The Film Room: Fedor Emelianenko

By J.R. Ventura Mar 6, 2018

Fedor Emelianenko is a name mixed martial arts fans automatically recognize when they talk about the sport’s icons. From his longevity, brutal grace in the ring, winning streaks and the opponents he has faced down to his career achievements, “The Last Emperor” will always be one of the pillars of the sport and one of the best heavyweights of all-time. As with all fighters, Emelianenko is battling Father Time, although his extensive career gives him some equity with those who follow MMA.

The 41-year old legend is set to pit his 36-5 record against Frank Mir in the 2018 Bellator MMA heavyweight grand prix quarterfinals at Bellator 198 on April 28. Here are some of the most memorable fights of Emelianenko’s illustrious career as seen through the camera’s lens:




Giant Killer


Fighting a heavyweight is a gargantuan task in its own right, but going head-to-head with a 7-foot, 300-pound goliath is in a league of its own. Yarennoka’s New Year’s Eve bash in 2007 was the talk of the town in Saitama, Japan, simply because it showcased Emelianenko in a battle with Hong Man Choi. It was a massive mismatch in size, and from the moment the bell rang, Choi attempted to dominate Emelianenko by pinning him to the canvas. Because of Choi’s size, Emelianenko had a hard time standing up, but he did attempt an armbar early in the first round. It did not succeed. The two heavyweights stood, and Emelianenko landed a left cross to Choi’s chin that had him reeling against the ropes. Again the fight went to the mat, and it was there that Emelianenko found enough leverage to lock in an armbar and force the tap.




Clash of the Titans


Prior to Emelianenko’s meeting with Mirko Filipovic at Pride Fighting Championships Final Conflict 2005 on April 28, 2005, “The Last Emperor” tore through the organization’s heavyweight class, with wins over Antonio Rodrigo Nogueira, Kevin Randleman and Mark Coleman, among others. “Cro Cop,” on the other hand, owned victories over Coleman, Ibragim Magomdeov, Josh Barnett and Aleksander Emelianenko. For fans, it was a match made in MMA heaven, a clash of titans that made the world stop and marvel. Emelianenko and “Cro Cop” gave everything they had, with the Russian hounding Filipovic from the start. While each fighter reached deep inside his bag of tricks, it was Emelianenko who had the upper hand. He displayed phenomenal standup, and when the fight went to the canvas, he brought his famed ground-and-pound into play. In the end, Emelianenko took home a unanimous decision.




Defeating the Minotaur


Pride 25 on March 16, 2003 marked the first time Emelianenko and “Minotauro” Nogueira faced one another in the ring. There, one of Emelianenko’s best performances pushed him to the upper ranks of MMA heavyweights. The two all-time greats entered the ring on long winning streaks: Nogueira had rattled off 13 straight victories, while Emelianenko’s eight-fight tear lifted the hype and anticipation surrounding the bout. Emelianenko sought to take the Pride heavyweight championship away from Nogueira, and the challenger leaned on his brutal ground-and-pound -- a tactic the Brazilian and his fans were not expecting because of his potent submission game. All three rounds followed a similar path, as Emelianenko exited the stage as the new champion. As the final bell sounded, the two exhausted gladiators showed the mutual respect that existed between them.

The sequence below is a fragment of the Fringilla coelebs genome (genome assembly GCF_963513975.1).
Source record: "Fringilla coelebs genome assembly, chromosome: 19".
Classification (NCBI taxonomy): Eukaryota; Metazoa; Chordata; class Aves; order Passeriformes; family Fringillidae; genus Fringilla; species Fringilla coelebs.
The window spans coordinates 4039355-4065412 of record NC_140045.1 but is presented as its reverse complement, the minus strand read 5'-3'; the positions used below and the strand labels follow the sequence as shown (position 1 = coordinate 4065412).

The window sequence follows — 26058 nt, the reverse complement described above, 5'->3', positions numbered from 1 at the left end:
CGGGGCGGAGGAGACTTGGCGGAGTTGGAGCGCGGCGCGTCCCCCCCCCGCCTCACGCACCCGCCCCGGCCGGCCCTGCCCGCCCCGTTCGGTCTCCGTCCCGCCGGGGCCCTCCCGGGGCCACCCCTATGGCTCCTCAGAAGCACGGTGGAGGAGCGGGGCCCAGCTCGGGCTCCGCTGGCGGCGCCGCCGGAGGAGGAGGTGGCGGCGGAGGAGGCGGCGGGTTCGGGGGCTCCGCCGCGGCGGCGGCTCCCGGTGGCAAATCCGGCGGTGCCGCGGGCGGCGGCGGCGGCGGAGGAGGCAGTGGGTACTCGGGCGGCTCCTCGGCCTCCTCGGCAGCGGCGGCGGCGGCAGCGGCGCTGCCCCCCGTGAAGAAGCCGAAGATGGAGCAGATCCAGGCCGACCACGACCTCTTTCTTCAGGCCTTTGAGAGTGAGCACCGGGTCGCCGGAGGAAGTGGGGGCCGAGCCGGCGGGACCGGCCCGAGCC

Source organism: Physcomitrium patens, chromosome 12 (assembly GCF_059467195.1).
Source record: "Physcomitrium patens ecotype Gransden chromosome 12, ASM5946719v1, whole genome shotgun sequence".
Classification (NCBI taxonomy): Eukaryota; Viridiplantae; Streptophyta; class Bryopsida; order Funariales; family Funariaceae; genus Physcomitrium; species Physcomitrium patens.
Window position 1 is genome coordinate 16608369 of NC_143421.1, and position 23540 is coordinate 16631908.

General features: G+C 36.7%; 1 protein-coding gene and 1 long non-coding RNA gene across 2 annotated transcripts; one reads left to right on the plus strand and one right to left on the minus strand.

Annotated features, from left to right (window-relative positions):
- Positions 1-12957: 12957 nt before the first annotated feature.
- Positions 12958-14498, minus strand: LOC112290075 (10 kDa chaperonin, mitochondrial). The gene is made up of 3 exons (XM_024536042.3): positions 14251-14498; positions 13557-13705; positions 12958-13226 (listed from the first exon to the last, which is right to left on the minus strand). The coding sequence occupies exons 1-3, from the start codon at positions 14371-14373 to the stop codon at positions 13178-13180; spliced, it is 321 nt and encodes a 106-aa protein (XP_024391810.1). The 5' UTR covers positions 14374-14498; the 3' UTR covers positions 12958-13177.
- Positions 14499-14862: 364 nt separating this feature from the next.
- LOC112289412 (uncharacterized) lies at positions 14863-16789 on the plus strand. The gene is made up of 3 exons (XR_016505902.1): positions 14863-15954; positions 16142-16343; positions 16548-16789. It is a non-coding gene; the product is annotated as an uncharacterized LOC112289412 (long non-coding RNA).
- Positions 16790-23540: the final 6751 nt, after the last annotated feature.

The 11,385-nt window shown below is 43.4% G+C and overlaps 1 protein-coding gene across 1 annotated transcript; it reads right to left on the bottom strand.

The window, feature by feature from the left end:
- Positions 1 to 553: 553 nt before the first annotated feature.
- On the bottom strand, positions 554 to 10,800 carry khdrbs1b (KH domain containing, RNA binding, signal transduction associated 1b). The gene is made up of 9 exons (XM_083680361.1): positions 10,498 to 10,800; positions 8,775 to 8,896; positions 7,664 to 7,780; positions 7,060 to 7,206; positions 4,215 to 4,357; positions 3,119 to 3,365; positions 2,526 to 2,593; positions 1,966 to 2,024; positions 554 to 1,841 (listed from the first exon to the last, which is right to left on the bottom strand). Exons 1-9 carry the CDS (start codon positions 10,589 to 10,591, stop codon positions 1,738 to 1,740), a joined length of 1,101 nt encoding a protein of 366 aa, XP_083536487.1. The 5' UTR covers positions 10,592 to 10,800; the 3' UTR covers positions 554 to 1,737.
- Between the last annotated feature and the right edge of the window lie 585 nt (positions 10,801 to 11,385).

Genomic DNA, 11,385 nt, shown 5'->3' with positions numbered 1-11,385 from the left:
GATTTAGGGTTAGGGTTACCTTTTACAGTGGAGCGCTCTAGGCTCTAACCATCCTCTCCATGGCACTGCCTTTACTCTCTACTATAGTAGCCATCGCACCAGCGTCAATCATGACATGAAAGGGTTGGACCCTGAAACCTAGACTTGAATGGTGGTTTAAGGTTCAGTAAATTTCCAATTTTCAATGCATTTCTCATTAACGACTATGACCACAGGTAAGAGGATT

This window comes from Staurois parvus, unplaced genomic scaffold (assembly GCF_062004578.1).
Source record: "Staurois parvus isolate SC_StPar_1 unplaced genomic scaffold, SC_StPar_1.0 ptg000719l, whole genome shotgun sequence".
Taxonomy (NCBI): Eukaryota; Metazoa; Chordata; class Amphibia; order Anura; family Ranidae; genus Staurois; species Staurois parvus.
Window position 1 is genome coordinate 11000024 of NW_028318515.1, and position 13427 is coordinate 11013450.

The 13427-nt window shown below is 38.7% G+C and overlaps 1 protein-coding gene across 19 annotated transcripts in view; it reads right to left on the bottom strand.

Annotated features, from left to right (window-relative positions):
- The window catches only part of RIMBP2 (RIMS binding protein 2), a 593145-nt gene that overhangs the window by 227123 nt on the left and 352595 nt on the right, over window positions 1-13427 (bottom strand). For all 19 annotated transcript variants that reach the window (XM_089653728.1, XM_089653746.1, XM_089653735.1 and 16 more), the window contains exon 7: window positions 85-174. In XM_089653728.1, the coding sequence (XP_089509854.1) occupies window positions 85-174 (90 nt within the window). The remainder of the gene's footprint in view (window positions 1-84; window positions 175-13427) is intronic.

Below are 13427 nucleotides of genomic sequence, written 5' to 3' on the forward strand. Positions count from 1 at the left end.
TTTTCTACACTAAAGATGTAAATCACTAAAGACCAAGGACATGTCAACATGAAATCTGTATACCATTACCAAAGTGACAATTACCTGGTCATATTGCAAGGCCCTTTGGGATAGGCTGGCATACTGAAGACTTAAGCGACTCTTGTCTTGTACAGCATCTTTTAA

Suplex City


The highlight-filled Pride Critical Countdown 2004 on June 20, 2004 featured one of the best slams in MMA history, courtesy of Kevin Randleman -- a mixed martial artist known for his wrestling, speed and power. On the opposite side was Emelianenko, the reigning Pride heavyweight champion and an emerging all-time great. Randleman jumped out of his corner, stalked Emelianenko and secured an early takedown. He later moved to the Russian’s back and executed a remarkable belly-to-back suplex, landing in side control. Thought it seemed Randleman held the advantage, Emelianenko transitioned to top position and softened “The Monster” with vicious ground-and-pound. He then latched onto Randleman’s arm and locked in the kimura that forced the tapout.




Leashing ‘The Pit Bull’


Shortly after he disposed of Tim Sylvia, Emelianenko on Jan. 24, 2009 stepped into the ring to face Andrei Arlovski at Affliction “Day of Reckoning.” A former UFC heavyweight champion, Arlovski was buoyed by wins over Roy Nelson, Fabricio Werdum and Ben Rothwell. Each man was in peak condition, had momentum on his side and promised to entertain fans with his own brand of fighting. It appeared at the start that Emelianenko might be in real danger of losing for the first time since 2000. Arlovksi initiated the attacks, as he landed kicks and precise punches on Emelianenko, who retreated to a corner. Arlovski could not have known the fate that awaited him. Perhaps sensing blood, Arlovski left his feet and threw one of those knees to the head. Emelianenko charged his right hand and planted it on the Belarusian’s jaw, freezing him instantly. Arlovski woke up kissing the canvas.

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